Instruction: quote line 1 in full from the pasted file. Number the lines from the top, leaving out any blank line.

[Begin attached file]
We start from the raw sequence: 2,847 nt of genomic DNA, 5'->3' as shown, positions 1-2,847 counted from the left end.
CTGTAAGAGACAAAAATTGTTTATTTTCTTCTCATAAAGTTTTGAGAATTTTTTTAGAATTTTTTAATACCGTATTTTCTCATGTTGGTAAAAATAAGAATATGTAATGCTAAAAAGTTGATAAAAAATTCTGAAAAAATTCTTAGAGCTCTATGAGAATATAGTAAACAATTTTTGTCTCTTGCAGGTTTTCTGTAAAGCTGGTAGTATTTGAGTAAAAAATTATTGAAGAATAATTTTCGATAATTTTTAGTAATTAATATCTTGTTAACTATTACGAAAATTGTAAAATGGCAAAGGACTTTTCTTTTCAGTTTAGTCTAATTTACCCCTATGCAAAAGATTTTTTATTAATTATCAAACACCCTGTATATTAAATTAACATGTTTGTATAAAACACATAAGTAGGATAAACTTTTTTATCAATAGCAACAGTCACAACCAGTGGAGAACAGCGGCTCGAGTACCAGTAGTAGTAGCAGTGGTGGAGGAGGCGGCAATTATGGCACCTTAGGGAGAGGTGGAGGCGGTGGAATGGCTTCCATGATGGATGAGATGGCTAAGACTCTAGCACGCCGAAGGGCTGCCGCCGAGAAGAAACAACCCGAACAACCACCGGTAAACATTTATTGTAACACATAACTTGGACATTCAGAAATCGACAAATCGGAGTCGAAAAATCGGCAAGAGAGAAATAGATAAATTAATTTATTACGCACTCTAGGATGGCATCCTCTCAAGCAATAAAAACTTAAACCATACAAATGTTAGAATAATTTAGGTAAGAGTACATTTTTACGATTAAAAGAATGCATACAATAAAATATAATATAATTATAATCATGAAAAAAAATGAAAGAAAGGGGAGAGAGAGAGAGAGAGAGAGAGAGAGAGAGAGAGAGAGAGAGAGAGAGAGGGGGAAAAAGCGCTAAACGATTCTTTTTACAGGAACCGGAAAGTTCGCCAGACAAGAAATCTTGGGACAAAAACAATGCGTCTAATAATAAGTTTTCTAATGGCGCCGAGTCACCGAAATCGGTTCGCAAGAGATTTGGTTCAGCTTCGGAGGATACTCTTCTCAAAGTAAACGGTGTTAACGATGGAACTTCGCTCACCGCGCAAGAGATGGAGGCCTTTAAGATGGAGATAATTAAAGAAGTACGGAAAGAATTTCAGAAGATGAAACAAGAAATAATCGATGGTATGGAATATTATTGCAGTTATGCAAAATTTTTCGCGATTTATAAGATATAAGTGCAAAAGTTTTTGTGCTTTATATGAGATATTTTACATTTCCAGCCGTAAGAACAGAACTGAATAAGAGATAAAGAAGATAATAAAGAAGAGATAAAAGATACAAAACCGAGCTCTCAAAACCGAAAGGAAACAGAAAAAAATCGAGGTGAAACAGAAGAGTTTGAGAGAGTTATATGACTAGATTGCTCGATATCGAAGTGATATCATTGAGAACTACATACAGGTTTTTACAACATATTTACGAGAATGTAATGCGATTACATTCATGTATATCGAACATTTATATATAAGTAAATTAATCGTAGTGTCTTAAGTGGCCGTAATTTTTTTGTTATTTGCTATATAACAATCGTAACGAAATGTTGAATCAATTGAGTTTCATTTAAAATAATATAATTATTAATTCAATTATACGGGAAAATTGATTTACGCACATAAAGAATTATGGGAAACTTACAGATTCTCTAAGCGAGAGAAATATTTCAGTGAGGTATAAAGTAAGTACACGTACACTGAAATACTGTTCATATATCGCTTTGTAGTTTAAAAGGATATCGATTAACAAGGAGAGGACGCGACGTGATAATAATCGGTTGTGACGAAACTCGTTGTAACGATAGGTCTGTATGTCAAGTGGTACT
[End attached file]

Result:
We start from the raw sequence: 2,847 nt of genomic DNA, 5'->3' as shown, positions 1-2,847 counted from the left end.